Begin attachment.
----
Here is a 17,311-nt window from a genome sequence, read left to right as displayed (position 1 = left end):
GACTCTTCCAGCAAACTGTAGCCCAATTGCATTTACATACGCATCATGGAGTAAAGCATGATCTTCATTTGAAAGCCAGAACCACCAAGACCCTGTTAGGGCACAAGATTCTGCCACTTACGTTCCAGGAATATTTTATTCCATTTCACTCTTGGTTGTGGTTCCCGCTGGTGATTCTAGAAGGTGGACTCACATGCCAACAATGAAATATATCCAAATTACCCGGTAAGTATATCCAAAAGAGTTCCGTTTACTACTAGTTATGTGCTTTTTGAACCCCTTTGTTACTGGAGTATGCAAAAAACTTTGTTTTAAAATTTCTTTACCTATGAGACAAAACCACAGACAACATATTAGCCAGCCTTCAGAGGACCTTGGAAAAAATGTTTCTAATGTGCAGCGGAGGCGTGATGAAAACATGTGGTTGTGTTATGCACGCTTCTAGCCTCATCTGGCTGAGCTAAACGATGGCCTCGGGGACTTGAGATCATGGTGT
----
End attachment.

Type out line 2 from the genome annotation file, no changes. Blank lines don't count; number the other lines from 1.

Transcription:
GACTCTTCCAGCAAACTGTAGCCCAATTGCATTTACATACGCATCATGGAGTAAAGCATGATCTTCATTTGAAAGCCAGAACCACCAAGACCCTGTTAGGGCACAAGATTCTGCCACTTACGTTCCAGGAATATTTTATTCCATTTCACTCTTGGTTGTGGTTCCCGCTGGTGATTCTAGAAGGTGGACTCACATGCCAACAATGAAATATATCCAAATTACCCGGTAAGTATATCCAAAAGAGTTCCGTTTACTACTAGTTATGTGCTTTTTGAACCCCTTTGTTACTGGAGTATGCAAAAAACTTTGTTTTAAAATTTCTTTACCTATGAGACAAAACCACAGACAACATATTAGCCAGCCTTCAGAGGACCTTGGAAAAAATGTTTCTAATGTGCAGCGGAGGCGTGATGAAAACATGTGGTTGTGTTATGCACGCTTCTAGCCTCATCTGGCTGAGCTAAACGATGGCCTCGGGGACTTGAGATCATGGTGT